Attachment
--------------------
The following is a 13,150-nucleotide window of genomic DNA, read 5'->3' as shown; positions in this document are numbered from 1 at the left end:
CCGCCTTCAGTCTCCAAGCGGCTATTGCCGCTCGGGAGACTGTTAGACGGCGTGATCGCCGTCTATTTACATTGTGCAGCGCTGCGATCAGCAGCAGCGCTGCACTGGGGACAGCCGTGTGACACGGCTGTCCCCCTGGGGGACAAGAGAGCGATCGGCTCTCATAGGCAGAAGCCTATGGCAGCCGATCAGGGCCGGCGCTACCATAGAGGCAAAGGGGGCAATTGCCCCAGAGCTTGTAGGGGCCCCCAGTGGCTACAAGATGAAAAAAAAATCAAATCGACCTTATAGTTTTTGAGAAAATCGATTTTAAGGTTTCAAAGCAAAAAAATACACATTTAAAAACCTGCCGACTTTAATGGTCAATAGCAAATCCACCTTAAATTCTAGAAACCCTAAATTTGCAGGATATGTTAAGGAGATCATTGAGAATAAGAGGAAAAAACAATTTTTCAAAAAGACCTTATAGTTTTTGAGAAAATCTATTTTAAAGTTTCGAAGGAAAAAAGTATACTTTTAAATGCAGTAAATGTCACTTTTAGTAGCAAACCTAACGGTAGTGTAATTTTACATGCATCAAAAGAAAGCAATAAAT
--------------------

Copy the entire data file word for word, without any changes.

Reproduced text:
The following is a 13,150-nucleotide window of genomic DNA, read 5'->3' as shown; positions in this document are numbered from 1 at the left end:
CCGCCTTCAGTCTCCAAGCGGCTATTGCCGCTCGGGAGACTGTTAGACGGCGTGATCGCCGTCTATTTACATTGTGCAGCGCTGCGATCAGCAGCAGCGCTGCACTGGGGACAGCCGTGTGACACGGCTGTCCCCCTGGGGGACAAGAGAGCGATCGGCTCTCATAGGCAGAAGCCTATGGCAGCCGATCAGGGCCGGCGCTACCATAGAGGCAAAGGGGGCAATTGCCCCAGAGCTTGTAGGGGCCCCCAGTGGCTACAAGATGAAAAAAAAATCAAATCGACCTTATAGTTTTTGAGAAAATCGATTTTAAGGTTTCAAAGCAAAAAAATACACATTTAAAAACCTGCCGACTTTAATGGTCAATAGCAAATCCACCTTAAATTCTAGAAACCCTAAATTTGCAGGATATGTTAAGGAGATCATTGAGAATAAGAGGAAAAAACAATTTTTCAAAAAGACCTTATAGTTTTTGAGAAAATCTATTTTAAAGTTTCGAAGGAAAAAAGTATACTTTTAAATGCAGTAAATGTCACTTTTAGTAGCAAACCTAACGGTAGTGTAATTTTACATGCATCAAAAGAAAGCAATAAAT